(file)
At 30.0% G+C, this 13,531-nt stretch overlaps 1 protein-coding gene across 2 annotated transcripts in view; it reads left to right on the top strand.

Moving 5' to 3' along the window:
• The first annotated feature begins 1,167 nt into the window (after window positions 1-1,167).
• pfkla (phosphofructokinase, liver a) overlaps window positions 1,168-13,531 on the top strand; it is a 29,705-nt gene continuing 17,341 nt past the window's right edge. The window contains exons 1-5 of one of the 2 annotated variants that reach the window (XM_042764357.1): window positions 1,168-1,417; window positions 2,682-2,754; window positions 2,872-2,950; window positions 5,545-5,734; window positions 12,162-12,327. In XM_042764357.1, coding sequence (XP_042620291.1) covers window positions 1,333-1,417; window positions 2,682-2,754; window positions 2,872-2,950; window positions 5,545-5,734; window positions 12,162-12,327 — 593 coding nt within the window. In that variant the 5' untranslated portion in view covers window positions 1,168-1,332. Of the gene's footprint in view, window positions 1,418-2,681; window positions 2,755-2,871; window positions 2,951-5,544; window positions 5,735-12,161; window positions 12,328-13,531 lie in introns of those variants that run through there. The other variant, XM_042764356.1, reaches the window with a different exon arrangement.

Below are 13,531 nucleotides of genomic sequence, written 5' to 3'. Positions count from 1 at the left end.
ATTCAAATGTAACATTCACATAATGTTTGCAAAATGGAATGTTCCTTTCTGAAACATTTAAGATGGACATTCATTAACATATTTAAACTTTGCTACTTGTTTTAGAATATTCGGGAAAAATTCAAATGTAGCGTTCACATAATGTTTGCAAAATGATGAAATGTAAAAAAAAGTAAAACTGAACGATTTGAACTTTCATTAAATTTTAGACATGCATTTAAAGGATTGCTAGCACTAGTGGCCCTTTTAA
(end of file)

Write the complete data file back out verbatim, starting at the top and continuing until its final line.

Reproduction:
At 30.0% G+C, this 13,531-nt stretch overlaps 1 protein-coding gene across 2 annotated transcripts in view; it reads left to right on the top strand.

Moving 5' to 3' along the window:
• The first annotated feature begins 1,167 nt into the window (after window positions 1-1,167).
• pfkla (phosphofructokinase, liver a) overlaps window positions 1,168-13,531 on the top strand; it is a 29,705-nt gene continuing 17,341 nt past the window's right edge. The window contains exons 1-5 of one of the 2 annotated variants that reach the window (XM_042764357.1): window positions 1,168-1,417; window positions 2,682-2,754; window positions 2,872-2,950; window positions 5,545-5,734; window positions 12,162-12,327. In XM_042764357.1, coding sequence (XP_042620291.1) covers window positions 1,333-1,417; window positions 2,682-2,754; window positions 2,872-2,950; window positions 5,545-5,734; window positions 12,162-12,327 — 593 coding nt within the window. In that variant the 5' untranslated portion in view covers window positions 1,168-1,332. Of the gene's footprint in view, window positions 1,418-2,681; window positions 2,755-2,871; window positions 2,951-5,544; window positions 5,735-12,161; window positions 12,328-13,531 lie in introns of those variants that run through there. The other variant, XM_042764356.1, reaches the window with a different exon arrangement.

Below are 13,531 nucleotides of genomic sequence, written 5' to 3'. Positions count from 1 at the left end.
ATTCAAATGTAACATTCACATAATGTTTGCAAAATGGAATGTTCCTTTCTGAAACATTTAAGATGGACATTCATTAACATATTTAAACTTTGCTACTTGTTTTAGAATATTCGGGAAAAATTCAAATGTAGCGTTCACATAATGTTTGCAAAATGATGAAATGTAAAAAAAAGTAAAACTGAACGATTTGAACTTTCATTAAATTTTAGACATGCATTTAAAGGATTGCTAGCACTAGTGGCCCTTTTAA